A judge on Monday rejected director Roman Polanski’s latest effort to resolve his 40-year-old rape case.
In a 13-page ruling, Judge Scott Gordon found that Polanski cannot put the case behind him so long as he refuses to return to the U.S. and submit to the court’s jurisdiction.
“Polanski cannot avail himself of the court while standing in contempt of it,” Gordon wrote.
California courts have repeatedly held that Polanski cannot litigate the case from afar.
The famed director fled the U.S. in 1978, after pleading guilty to raping a 13-year-old girl. Polanski’s attorneys have alleged that Judge Laurence Rittenband engaged in misconduct by reneging on a pledge not to sentence Polanski to prison time.
Polanski is a citizen of France, and is not subject to extradition there. The L.A. County District Attorney’s office has repeatedly sought to extradite him when he travels to other countries, without success.
Polanski has sought to resolve the rape case, also without success. The latest effort followed a decision in December by the Polish Supreme Court to deny extradition. Resolving the case would allow the 83-year-old director to travel more freely and to return to the United States.
Polanski’s attorney, Harland Braun, told Variety that Gordon’s ruling ignored his contention that the presiding judge of the L.A. court system engaged in misconduct when he issued “secret marching orders” to the trial courts to rule against Polanski in an earlier bid to dispose of the case.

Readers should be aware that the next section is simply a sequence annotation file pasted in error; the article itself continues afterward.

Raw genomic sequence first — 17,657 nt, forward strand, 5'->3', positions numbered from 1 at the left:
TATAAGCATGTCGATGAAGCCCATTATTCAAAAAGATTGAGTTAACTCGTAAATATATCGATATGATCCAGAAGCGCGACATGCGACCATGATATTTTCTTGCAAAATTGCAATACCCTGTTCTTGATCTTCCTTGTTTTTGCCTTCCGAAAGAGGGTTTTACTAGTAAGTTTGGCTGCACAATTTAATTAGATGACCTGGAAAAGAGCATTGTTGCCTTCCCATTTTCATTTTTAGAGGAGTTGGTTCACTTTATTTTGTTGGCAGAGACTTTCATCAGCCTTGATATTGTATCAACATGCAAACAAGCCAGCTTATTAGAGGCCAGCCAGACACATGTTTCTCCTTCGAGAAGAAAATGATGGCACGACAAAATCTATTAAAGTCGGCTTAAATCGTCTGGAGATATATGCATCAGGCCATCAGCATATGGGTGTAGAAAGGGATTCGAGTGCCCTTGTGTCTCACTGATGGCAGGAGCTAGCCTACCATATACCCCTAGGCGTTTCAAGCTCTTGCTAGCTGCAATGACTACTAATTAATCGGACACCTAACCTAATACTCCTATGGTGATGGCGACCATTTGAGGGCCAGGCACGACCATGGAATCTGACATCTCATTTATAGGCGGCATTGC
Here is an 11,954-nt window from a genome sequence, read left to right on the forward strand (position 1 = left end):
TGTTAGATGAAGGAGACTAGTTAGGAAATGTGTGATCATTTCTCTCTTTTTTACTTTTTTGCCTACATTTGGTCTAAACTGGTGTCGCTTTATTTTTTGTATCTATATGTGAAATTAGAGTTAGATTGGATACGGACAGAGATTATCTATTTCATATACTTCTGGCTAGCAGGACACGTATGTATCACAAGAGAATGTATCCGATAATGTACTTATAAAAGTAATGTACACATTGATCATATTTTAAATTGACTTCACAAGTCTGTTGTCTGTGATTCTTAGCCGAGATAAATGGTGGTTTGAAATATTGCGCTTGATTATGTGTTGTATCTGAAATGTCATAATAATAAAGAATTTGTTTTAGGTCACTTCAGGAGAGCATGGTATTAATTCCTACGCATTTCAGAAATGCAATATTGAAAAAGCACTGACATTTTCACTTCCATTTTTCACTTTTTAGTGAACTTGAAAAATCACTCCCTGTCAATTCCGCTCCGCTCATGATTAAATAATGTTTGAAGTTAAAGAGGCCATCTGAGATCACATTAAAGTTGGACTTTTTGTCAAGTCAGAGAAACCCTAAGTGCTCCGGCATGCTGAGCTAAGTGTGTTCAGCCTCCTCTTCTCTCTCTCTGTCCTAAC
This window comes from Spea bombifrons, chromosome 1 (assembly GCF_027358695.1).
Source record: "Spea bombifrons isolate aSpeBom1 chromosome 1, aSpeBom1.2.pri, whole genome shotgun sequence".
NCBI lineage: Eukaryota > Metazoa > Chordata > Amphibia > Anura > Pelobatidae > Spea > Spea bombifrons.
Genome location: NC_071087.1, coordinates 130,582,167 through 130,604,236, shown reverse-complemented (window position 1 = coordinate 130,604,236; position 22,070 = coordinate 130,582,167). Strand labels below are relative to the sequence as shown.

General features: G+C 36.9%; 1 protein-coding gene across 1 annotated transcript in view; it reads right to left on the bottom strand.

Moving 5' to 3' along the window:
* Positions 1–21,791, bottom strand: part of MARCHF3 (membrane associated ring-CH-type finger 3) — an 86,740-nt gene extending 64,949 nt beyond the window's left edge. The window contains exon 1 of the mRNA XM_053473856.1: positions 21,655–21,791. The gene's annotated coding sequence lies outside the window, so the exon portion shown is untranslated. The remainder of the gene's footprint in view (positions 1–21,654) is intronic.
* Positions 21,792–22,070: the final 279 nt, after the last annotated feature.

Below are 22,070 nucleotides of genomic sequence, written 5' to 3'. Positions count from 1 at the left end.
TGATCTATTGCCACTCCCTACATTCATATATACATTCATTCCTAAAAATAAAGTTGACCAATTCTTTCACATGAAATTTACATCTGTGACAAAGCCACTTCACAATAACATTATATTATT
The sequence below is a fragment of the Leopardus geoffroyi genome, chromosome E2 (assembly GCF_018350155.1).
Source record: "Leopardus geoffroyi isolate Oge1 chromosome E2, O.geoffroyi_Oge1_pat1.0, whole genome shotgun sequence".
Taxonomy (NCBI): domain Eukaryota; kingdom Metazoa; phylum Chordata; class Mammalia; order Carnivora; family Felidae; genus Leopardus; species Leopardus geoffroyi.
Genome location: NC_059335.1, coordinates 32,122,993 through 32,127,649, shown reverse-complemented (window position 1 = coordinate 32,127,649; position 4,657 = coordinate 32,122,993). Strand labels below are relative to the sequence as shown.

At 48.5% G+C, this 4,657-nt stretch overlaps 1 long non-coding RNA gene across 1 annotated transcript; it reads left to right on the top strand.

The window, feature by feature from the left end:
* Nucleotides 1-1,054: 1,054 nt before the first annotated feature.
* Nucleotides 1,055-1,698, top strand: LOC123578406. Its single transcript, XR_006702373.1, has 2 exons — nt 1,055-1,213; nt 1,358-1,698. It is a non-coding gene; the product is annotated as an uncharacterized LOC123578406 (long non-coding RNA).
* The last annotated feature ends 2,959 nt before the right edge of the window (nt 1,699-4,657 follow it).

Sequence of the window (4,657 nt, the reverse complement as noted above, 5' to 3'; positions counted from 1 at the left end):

“They will not even mention the emails” regarding the presiding judge, Braun said. “It’s never over until someone comes to grip with the emails.”
Polanski served 42 days at Chino state prison in 1977 for a psychiatric evaluation prior to sentencing. He also served nearly a year in jail and under house arrest in Switzerland during an extradition attempt in 2010.
Between those two stints in custody, Braun argues that Polanski has already served nearly the maximum that he could have faced at sentencing in 1978. In his motion to the court, Braun asked that the district attorney’s office be required to disclose its position on sentencing. Braun also sought to have Polanski sentenced in absentia.
“There is no authority provided by Defendant to support the order for the requested relief,” Gordon ruled. “Polanski is not entitled to avail himself of this court’s power to hear his demands while he openly stands in contempt of a legal order from this very court.”
Gordon also rejected Braun’s request that the California court adopt findings from the Polish Supreme Court decision denying extradition. “The defendant may not use his fugitive status to obtain findings from a Polish court to bind this court, from which he fled,” Gordon wrote.
Gordon also noted that trial courts and the Court of Appeals have rejected Polanski’s earlier requests. “No sufficient or compelling basis for reconsideration by the undersigned has been presented,” Gordon wrote.
The district attorney’s office declined to comment on the ruling.
Gordon set another hearing for April 26 to rule on Braun’s effort to unseal transcripts of Roger Gunson, the original prosecutor on the case.